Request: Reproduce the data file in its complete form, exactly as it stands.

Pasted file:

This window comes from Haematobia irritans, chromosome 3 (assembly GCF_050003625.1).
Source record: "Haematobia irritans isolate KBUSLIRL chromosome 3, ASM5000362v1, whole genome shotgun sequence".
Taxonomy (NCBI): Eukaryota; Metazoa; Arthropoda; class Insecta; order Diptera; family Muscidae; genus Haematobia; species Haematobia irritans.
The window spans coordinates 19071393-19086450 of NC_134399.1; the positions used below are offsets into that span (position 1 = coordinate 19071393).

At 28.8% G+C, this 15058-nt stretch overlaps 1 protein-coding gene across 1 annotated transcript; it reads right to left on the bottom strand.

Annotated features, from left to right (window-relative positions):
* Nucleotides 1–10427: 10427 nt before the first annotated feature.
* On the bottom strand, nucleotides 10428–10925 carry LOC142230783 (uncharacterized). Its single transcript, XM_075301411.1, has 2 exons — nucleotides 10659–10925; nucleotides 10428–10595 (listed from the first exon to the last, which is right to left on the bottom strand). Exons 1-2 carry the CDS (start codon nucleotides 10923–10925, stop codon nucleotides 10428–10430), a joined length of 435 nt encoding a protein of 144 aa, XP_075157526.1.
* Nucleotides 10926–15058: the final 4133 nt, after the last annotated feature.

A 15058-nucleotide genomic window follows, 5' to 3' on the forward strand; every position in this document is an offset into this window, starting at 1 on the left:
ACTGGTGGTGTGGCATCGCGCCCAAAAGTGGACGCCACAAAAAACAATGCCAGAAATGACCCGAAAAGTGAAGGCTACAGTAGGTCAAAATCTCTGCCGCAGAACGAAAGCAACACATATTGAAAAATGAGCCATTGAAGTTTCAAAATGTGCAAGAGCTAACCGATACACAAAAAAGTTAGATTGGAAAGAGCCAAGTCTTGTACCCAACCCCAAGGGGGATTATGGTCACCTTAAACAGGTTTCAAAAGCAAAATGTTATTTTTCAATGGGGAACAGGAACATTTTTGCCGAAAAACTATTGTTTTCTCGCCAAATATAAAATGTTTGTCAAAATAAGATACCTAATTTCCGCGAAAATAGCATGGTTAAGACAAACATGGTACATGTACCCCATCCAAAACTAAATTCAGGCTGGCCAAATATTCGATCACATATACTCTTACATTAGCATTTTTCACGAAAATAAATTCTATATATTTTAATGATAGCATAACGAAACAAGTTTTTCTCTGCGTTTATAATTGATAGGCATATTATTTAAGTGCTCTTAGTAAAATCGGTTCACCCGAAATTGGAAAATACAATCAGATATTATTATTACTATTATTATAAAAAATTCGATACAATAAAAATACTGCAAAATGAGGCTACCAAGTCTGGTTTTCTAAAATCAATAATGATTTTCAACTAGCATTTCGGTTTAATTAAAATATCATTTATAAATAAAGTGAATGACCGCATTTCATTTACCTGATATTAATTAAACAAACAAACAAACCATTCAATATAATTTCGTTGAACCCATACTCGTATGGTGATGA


This window comes from Haematobia irritans, chromosome 3 (assembly GCF_050003625.1).
Source record: "Haematobia irritans isolate KBUSLIRL chromosome 3, ASM5000362v1, whole genome shotgun sequence".
Taxonomy (NCBI): Eukaryota; Metazoa; Arthropoda; class Insecta; order Diptera; family Muscidae; genus Haematobia; species Haematobia irritans.
The window spans coordinates 19071393-19086450 of NC_134399.1; the positions used below are offsets into that span (position 1 = coordinate 19071393).

At 28.8% G+C, this 15058-nt stretch overlaps 1 protein-coding gene across 1 annotated transcript; it reads right to left on the bottom strand.

Annotated features, from left to right (window-relative positions):
* Nucleotides 1–10427: 10427 nt before the first annotated feature.
* On the bottom strand, nucleotides 10428–10925 carry LOC142230783 (uncharacterized). Its single transcript, XM_075301411.1, has 2 exons — nucleotides 10659–10925; nucleotides 10428–10595 (listed from the first exon to the last, which is right to left on the bottom strand). Exons 1-2 carry the CDS (start codon nucleotides 10923–10925, stop codon nucleotides 10428–10430), a joined length of 435 nt encoding a protein of 144 aa, XP_075157526.1.
* Nucleotides 10926–15058: the final 4133 nt, after the last annotated feature.

A 15058-nucleotide genomic window follows, 5' to 3' on the forward strand; every position in this document is an offset into this window, starting at 1 on the left:
ACTGGTGGTGTGGCATCGCGCCCAAAAGTGGACGCCACAAAAAACAATGCCAGAAATGACCCGAAAAGTGAAGGCTACAGTAGGTCAAAATCTCTGCCGCAGAACGAAAGCAACACATATTGAAAAATGAGCCATTGAAGTTTCAAAATGTGCAAGAGCTAACCGATACACAAAAAAGTTAGATTGGAAAGAGCCAAGTCTTGTACCCAACCCCAAGGGGGATTATGGTCACCTTAAACAGGTTTCAAAAGCAAAATGTTATTTTTCAATGGGGAACAGGAACATTTTTGCCGAAAAACTATTGTTTTCTCGCCAAATATAAAATGTTTGTCAAAATAAGATACCTAATTTCCGCGAAAATAGCATGGTTAAGACAAACATGGTACATGTACCCCATCCAAAACTAAATTCAGGCTGGCCAAATATTCGATCACATATACTCTTACATTAGCATTTTTCACGAAAATAAATTCTATATATTTTAATGATAGCATAACGAAACAAGTTTTTCTCTGCGTTTATAATTGATAGGCATATTATTTAAGTGCTCTTAGTAAAATCGGTTCACCCGAAATTGGAAAATACAATCAGATATTATTATTACTATTATTATAAAAAATTCGATACAATAAAAATACTGCAAAATGAGGCTACCAAGTCTGGTTTTCTAAAATCAATAATGATTTTCAACTAGCATTTCGGTTTAATTAAAATATCATTTATAAATAAAGTGAATGACCGCATTTCATTTACCTGATATTAATTAAACAAACAAACAAACCATTCAATATAATTTCGTTGAACCCATACTCGTATGGTGATGA